My approach to sex therapy is unusual, and counter intuitive to our culture’s usual assumptions about sexuality. I don’t start with the assumption that there’s something ‘not working’ with your body or your capacity for intimacy.
My starting assumption, and the basis for all my work, is that our bodies are intrinsically pleasurable. We all – or almost all – come into the world with that capacity. However, most of us don’t experience our bodies in that way. Why?
First, because many of us have experienced unwelcome or uninvited touch, touch we don’t like, touch that we’ve not asked for, touch that might be shocking to us, and so on. In consequence, our body becomes tense and vigilant, always anticipating what might happen next. Because of this, we are unable to relax into the present moment.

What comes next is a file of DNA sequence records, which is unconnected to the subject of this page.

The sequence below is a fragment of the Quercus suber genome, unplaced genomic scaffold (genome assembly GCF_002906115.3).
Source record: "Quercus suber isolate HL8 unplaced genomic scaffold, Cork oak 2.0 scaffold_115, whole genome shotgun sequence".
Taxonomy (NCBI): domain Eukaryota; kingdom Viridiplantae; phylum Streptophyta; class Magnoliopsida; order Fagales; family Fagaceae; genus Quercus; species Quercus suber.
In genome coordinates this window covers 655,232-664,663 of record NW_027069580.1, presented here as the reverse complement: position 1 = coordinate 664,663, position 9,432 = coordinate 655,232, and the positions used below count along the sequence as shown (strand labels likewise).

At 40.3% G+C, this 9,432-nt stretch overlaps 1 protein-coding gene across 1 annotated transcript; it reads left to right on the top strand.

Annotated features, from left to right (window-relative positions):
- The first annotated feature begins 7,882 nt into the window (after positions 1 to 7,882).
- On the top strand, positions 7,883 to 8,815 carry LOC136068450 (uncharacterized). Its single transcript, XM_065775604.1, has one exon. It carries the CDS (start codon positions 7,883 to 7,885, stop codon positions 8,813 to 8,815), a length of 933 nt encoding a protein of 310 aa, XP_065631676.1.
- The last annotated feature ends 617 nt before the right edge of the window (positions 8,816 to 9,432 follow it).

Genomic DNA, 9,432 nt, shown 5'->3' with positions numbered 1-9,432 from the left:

Second, we have lots of ideas lying on top of this capacity for pleasure, like a lump of concrete, hiding and repressing it. Ideas about what sex should be like, what we should be feeling, how we should relate and suchlike. All these ideas are very tied in to the wider idea of sex as performance, so we are always assessing what we’re feeling against what we imagine we should be feeling. Except, if you focus on what isn’t there and why it isn’t there, present focused relaxed awareness is impossible.
And what makes all this even worse is the dominant idea of sex as arousal, going from neutral, turned off, to turned on, the body like a machine with an on/off button, rather than understanding that arousal arises out of pleasurable, present focused relaxation, connection and receptivity.
Because of all this, we require to rediscover this capacity for pleasure. How?
We rediscover our capacity for pleasure not by fixing ourselves, like you would repair a machine so it works again, but by rediscovering and expressing our innate feelingness and wholeness. I help you to do this in three ways: Communication, Embodiment and Expansion, and I work with you in three modes: in person, online or by telephone.